All of those touched by HE, by other forms of autoimmune encephalitis, or indeed by any type of encephalitis, have the opportunity this spring to attend – and benefit from – the wonderful conference put on annually by Encephalitis Global (“E-Global).
This year’s conference will be held in Seattle, Washington, and begins on the evening of Friday, May 11, 2018. The conference runs through mid-afternoon on Sunday, May, 13, 2018.
These conferences are an opportunity to spend a weekend with others who know and understand just how difficult it is to deal with the problems our illness causes to the brain and central nervous system.
Those who attend the conference will spend a weekend at a nice hotel in Seattle (Best Western) where there will be a variety of interesting presentations throughout the weekend designed for those who are coping with the impacts of encephalitis. Because all of the presentations will occur right in the hotel, where we will also have several meals together, this is an opportunity to learn, to laugh, and perhaps to cry, with others who understand – whether you have HE yourself, or whether you are the spouse, family member, or friend of someone with HE.
The topics of the presentations this year are geared toward improving our ability to cope with the impairments that come along with encephalitis and include:
- An introduction to meditation for those with brain issues – by the founder of a Meditation Studio in Vancouver, BC
- A discussion of the rehabilitation needs of survivors – by an encephalitis survivor who has written a book about her experience
- A series of mental exercises presented by another author and encephalitis survivor designed to help you identify your negative tendencies, defeat your fears, and reach your full potential despite your challenges
- A discussion designed to help both survivors and their caregivers develop greater resilience and coping strategies, by a doctor in Organizational Psychology
- The “do’s and don’ts” of applying for US Social Security Disability benefits, by an attorney (and co-founder of HESA) who became disabled due to HE, along with a Seattle Attorney whose practice focuses on helping people obtain Social Security Disability benefits
- An interactive program titled “Talking therapy for the Encephalitis survivor: how to live with the Post Encephalitis Brain, and how to Identify and Manage Emotions” presented by a Psychiatrist
Attendees often form friendships that continue long past these conferences, and many say privately that being able to spend a weekend talking to and socializing with others who genuinely understand what you are dealing with is at least as rewarding as the formal presentations!
There will be a minimum of two attendees at the conference who have HE, and there will likely be several more (who have not yet signed up). In past conferences, those of us with HE have arranged to have lunch together on Saturday so that we can share our unique challenges with one another, and to see what other HE’ers are up to! Other attendees at the conference typically include people with other forms of autoimmune encephalitis (NMDA-R, Rasmussen’s, ADEM, etc.) as well as those who have survived infectious forms of encephalitis.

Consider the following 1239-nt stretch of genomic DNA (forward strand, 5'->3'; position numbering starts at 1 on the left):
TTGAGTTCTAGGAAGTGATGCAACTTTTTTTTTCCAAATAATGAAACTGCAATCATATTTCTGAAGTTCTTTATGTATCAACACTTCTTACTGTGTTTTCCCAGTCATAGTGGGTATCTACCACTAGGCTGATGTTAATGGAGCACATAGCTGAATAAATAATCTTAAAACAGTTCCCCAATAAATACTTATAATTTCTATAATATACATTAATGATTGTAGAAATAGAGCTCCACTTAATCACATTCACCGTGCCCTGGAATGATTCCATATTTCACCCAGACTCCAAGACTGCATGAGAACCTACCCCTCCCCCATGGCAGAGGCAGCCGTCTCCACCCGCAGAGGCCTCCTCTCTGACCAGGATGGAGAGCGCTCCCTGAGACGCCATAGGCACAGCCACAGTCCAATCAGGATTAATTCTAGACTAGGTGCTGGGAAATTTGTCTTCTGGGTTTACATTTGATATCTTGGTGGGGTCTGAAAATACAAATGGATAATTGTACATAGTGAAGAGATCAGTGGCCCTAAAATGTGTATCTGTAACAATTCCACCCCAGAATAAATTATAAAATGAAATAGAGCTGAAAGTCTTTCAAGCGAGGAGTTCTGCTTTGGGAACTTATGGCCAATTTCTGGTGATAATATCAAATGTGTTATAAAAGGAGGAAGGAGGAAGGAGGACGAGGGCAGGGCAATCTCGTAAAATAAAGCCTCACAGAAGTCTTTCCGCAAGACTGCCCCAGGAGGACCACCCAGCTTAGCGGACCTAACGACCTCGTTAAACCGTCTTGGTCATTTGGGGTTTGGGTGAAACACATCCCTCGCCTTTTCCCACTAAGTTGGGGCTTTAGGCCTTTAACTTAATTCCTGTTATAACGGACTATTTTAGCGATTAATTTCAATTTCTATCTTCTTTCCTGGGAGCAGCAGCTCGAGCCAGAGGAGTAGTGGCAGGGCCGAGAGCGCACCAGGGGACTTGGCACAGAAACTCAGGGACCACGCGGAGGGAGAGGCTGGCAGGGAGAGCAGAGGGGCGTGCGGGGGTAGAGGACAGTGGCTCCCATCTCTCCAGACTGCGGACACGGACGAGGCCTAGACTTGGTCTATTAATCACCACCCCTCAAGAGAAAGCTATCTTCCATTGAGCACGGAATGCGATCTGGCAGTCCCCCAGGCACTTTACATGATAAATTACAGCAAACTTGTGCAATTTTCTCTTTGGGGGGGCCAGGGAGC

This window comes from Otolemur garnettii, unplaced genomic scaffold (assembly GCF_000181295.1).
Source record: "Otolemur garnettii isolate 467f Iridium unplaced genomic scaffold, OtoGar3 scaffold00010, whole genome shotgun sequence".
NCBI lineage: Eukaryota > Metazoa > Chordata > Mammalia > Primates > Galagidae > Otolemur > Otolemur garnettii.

A link to the registration information (including additional info about the presentations for this year), is below.
WOODSTOCK, IL, May 05, 2017 /24-7PressRelease/ — The Hashimoto’s Encephalopathy SREAT Alliance proudly announces the highly anticipated “Understanding Hashimoto’s Encephalopathy 2016 Edition: An Expanded and Updated Guide For Patients, Families, and Caregivers.” This new and expanded second edition includes interviews with the top neurologists in autoimmune neurology from around the world. This edition also brings to light the daily struggles of patients stricken with “Hashimoto’s encephalopathy” (also known as Steroid-Responsive Encephalopathy Associated with Thyroiditis).
The book features a foreword written by Dr. Sarosh R. Irani, the world-renowned consultant neurologist, and clinician-scientist, specializing in autoantibody-mediated diseases of the central nervous system. Dr. Irani has said of the book, “Understanding Hashimoto’s Encephalopathy draws on the experiences and knowledge of patients diagnosed with HE, as well as insights from caregivers and clinicians. It offers guidance for future and current HE sufferers who are coming to terms with their illnesses. This balanced and extensive text was written with great care, as a resource guide for this heterogeneous condition.”
The book also prominently features interviews with twelve clinicians who work directly with patients affected by autoimmune encephalitis and the resulting neurological deficits presented by the condition. In addition to the invaluable insights of these clinicians, the follow-up book continues to focus on patient, family, and caregiver narratives which remain the core of the book. The book is rounded out with additional text describing the condition, a chapter offering support for those who have received a diagnosis of Hashimoto’s encephalopathy/SREAT and providing suggestions for how to move forward, and finally, a robust resource section with an extensive glossary.